The wreck sits in 90 to 130 feet of water. Much of the ship’s superstructure has collapsed onto the deck or can be found among the massive debris field. It was carrying a mixed cargo of household goods, radiators, heaters, stoves, furniture and other boxed freight. Several automobiles, including a Hudson, an Essex and a Chevrolet, are feet away from an open cargo door. The stern and bow are visually striking and offer great photo ops. The ship is large and difficult to swim around in one dive, so several dives on this site are recommended.

Prins Willem V

The next wreck we visited was a 258-foot, Dutch-flagged steel freighter called Prins Willem V, one of the most visited wrecks in the area. The ship was lost Oct. 14, 1954, in a collision with Sinclair Oil Co.’s barge Sinclair No. 12, which was being towed by the tug Sinclair Chicago. It foundered in 45 to 90 feet of water three miles east of Milwaukee. The Coast Guard rescued the crew of 30, but the ship went down with a cargo of TVs, automobile parts, machine parts, printing presses, instruments and animal hides. Several attempts were made to raise the Prins Willem V, but all failed. The wreck lies intact on its side and has large open hatches, several masts and machinery to observe. Many barrels that were abandoned after a salvage attempt remain inside the hold.

Grace A. Channon

A diver swims away from a shipwreck
Erik Foreman swims alongside the schooner Grace A. Channon.

The wreck of the Grace A. Channon lies in technical-diving depths. This three-masted wooden schooner was built in 1873 and lost in a collision Aug. 2, 1877. It was en route from Chicago, Ill., to Buffalo, N.Y., with a cargo of coal when the steam barge Favorite struck its side. The crew of six sailors along with three passengers escaped to the schooner’s workboat and were picked up by the Favorite. Alexander Graham, the 7-year-old son of the schooner’s co-owner, was the only person killed in the disaster. The ship now sits upright in 180 to 200 feet of water with its masts unstepped. It’s only 140 feet long, so it’s easy to swim around in a single dive.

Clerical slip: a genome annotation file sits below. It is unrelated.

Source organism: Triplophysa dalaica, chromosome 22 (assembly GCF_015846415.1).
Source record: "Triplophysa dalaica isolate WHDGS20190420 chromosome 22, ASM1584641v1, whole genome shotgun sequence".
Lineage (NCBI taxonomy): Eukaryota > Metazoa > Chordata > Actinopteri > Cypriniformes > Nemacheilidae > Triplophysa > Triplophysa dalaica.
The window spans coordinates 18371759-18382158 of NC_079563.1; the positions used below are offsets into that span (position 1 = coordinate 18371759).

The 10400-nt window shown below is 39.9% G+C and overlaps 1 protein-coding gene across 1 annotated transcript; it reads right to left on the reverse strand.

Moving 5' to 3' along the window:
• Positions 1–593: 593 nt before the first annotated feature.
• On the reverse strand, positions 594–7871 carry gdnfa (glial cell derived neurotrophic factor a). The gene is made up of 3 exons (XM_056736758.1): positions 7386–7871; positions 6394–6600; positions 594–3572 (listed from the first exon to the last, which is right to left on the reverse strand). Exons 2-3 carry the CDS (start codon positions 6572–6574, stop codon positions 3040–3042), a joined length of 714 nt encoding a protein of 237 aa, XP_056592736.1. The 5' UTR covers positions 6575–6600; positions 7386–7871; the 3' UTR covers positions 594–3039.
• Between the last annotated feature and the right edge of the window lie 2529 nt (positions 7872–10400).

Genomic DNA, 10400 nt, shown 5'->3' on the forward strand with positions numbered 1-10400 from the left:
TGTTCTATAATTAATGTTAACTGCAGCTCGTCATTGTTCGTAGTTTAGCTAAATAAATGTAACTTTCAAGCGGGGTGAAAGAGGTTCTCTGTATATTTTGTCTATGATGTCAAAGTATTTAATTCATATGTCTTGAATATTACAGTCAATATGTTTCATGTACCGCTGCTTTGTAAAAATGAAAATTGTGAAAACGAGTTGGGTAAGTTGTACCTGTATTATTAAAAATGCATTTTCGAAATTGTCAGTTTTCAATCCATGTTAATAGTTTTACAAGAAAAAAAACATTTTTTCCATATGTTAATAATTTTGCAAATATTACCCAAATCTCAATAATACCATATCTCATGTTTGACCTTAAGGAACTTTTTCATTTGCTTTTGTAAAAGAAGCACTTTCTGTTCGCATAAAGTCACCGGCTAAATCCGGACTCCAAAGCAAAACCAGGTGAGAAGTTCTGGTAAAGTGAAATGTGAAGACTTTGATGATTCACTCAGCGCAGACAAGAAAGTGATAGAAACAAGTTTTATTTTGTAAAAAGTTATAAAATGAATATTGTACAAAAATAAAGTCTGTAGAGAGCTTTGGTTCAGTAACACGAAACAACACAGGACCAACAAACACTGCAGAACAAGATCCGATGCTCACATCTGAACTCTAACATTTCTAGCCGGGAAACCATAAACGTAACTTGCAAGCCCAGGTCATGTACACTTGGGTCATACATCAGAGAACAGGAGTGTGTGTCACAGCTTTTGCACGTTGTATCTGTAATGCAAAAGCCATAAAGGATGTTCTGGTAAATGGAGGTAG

The ship features rare diagonal outer-hull planking on its transom. Damage from the collision can be seen in the form of a big gash on the port side that’s largely below the ship’s original waterline. Many intricate carvings on the wooden stem post and along the bow are kept free of mussels by divers. The clear water means ample ambient light at depth, and visibility can exceed 100 feet. This visibility and the incredible degree of preservation on this 143-year-old wooden schooner make for excellent photographic opportunities.

There are hundreds of wrecks in the area, each with its own story of how it ended up frozen in time at the bottom of Lake Michigan. These truly incredible wrecks allow glimpses of American history and Great Lakes shipping. There are still missing ships, and with advances in diving, sidescan technology and remotely operated vehicles, a few new wrecks are found each year. Lake Michigan diving entails rich history, gorgeous shipwrecks and so many sites as to keep underwater explorers busy for years.

How to Dive It

An illustrated map of Lake Michigan

Getting There
Milwaukee is an easy airport to access, with many direct flights there available. Visitors driving from the Chicago area can take I-94 straight into Milwaukee.

May through September are the best months for diving. Air temperatures are typically between 50°F and 80°F, with conditions ranging from dense fog to bright sun. Water temperatures vary by time of year and depth. June water temperatures are in the high-30s°F or 40s°F, but late in August water temps can be 50°F-60°F. There is typically little or no current on the wrecks, and most have at least one mooring buoy for ascents and descents.

Topside Adventure
There are plenty of things to see and do in Milwaukee. The Denis Sullivan is a three-masted replica schooner similar to what you would have seen plying these waters more than a century ago. Milwaukee also has many museums, breweries, lighthouses, parks and excellent food.

Explore More

See Becky Kagan Schott’s video about the wreck of the Grace A. Channon schooner in Lake Michigan.

© Alert Diver — Q1 Winter 2016